Kensington iPhone car cradle pumps up the volume
The Kensington Amplified Car Cradle for iPhone isn't the first accessory that claims to passively amplify audio output of Apple's iPhone, but it may be one of the first aimed at in-car use for navigation purposes.
The Kensington Amplified Car Cradle for iPhone isn't the first accessory that boasts to passively amplify audio output of Apple's iPhone, but it may be one of the first designed at in-car navigation use.
The device consists of a rather bulky cradle with a pair of spring-loaded metal arms that hold the iPhone in place over a set of hollow lower arms. The springy arms have enough flex in them to allow the phone to be inserted and removed with one hand and have enough give to accommodate protective skins, but not hard cases.
Its lower arms are spaced in such a way that they don't interfere with connecting a 12-volt charger (not included) and are hollow to allow sound to pass to and from the iPhone's microphone and speaker, respectively. Both arms have molded rubber inserts that protect the iPhone's finish and ensure an audio seal with the amplifying channel. The cradle ships with swappable inserts for the iPhone, iPhone 3G and 3GS, and the iPhone with a case.
The right arm has a foam insert that cuts down on wind noise a bit, but the lower left arm is where the magic happens. As the sound passes through the hollow left arm, it is routed through an amplifying channel that increases the volume as the sound exits a horn-like apparatus on the left edge of the device.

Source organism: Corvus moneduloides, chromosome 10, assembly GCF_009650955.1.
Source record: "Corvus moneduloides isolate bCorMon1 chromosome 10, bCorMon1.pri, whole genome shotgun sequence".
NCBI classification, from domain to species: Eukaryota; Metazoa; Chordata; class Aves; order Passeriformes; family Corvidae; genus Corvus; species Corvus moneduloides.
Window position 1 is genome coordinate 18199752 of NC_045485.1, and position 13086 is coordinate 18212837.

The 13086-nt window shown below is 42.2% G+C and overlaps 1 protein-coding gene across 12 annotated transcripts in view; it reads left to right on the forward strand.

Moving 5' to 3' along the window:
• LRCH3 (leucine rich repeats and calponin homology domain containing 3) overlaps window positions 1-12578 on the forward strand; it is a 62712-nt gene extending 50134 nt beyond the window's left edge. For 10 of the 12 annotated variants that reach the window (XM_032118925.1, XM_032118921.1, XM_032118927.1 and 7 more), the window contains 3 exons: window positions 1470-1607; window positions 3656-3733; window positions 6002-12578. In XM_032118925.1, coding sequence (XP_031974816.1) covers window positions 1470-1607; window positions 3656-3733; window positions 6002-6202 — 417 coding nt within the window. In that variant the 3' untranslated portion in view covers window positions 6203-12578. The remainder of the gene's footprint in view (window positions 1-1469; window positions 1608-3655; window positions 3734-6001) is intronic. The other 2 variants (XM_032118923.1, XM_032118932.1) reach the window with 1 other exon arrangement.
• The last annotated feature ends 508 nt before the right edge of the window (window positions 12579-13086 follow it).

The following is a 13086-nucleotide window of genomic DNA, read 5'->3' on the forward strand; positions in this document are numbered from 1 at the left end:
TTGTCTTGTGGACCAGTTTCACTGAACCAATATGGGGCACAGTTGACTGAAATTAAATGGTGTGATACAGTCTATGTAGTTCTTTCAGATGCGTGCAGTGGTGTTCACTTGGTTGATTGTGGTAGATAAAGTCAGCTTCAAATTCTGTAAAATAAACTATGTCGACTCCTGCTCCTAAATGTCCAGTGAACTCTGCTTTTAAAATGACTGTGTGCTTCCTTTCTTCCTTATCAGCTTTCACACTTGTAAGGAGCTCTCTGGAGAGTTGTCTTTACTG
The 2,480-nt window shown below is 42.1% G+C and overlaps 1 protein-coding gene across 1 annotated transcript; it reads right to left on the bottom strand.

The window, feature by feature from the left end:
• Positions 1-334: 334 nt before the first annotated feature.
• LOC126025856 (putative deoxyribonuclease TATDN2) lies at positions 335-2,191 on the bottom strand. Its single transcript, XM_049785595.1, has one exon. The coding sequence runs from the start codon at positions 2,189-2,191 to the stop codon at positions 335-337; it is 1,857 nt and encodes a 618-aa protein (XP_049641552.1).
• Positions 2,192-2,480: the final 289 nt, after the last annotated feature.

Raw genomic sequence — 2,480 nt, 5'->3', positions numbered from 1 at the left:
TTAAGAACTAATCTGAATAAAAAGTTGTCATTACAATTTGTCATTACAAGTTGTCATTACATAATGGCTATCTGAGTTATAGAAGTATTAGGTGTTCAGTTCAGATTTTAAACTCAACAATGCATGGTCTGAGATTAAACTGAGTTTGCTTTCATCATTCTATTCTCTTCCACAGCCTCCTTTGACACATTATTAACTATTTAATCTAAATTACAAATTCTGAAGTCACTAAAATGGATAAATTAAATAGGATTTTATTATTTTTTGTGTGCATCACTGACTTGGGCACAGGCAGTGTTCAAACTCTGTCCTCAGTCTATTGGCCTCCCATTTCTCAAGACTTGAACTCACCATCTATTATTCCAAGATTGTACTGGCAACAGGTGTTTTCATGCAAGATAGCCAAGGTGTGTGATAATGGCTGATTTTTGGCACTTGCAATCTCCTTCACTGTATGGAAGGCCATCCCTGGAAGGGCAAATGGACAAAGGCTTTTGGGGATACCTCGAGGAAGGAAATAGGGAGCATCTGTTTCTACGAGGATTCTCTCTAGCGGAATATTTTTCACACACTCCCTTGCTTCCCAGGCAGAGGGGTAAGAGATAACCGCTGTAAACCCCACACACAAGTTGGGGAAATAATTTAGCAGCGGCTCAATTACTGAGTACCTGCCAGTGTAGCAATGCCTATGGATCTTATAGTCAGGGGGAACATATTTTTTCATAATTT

Although the Sound Amplifying Cradle is designed for navigation applications, with Magellan's iPhone app featured heavily in Kensington's promotional materials, the cradle doesn't enhance GPS reception like TomTom's and Magellan's cradles do; and the passive nature of the cradle's amplification means that it will work just as well with any app that uses the iPhone's loudspeaker, including audio playback and speakerphone.
We only recorded about a 5 decibel to 10 decibel increase in volume from the driver's seat, which doesn't sound like a lot, but is certainly appreciable in practice. More importantly, the amplifier channel aims the audio at the driver's head, rather than the kneecaps as the iPhone's bottom mounted speaker does. Combined, these two changes add up to a serious increase in the perceived volume of the iPhone.
The cradle includes a pair of mounting options to keep it in place while driving. The first is a suction cup mount with a long flexible arm. The arm is fairly easily bent into most positions and holds firmly, but at its straightest, there is a bit of wiggle over rough roads. The second mounting option is a small adjustable vent mount that should attach to most vehicle's dashboard air vents. While mounted, the cradle will rotate 360-degrees for landscape viewing.
For about $39.99, the Kensington Sound Amplifying cradle is a bit pricey for what is essentially a well formed bit plastic with no active features. However, it makes good on its claim of much louder sound coming out of the Apple iPhone, making it much more audible over road and wind noise.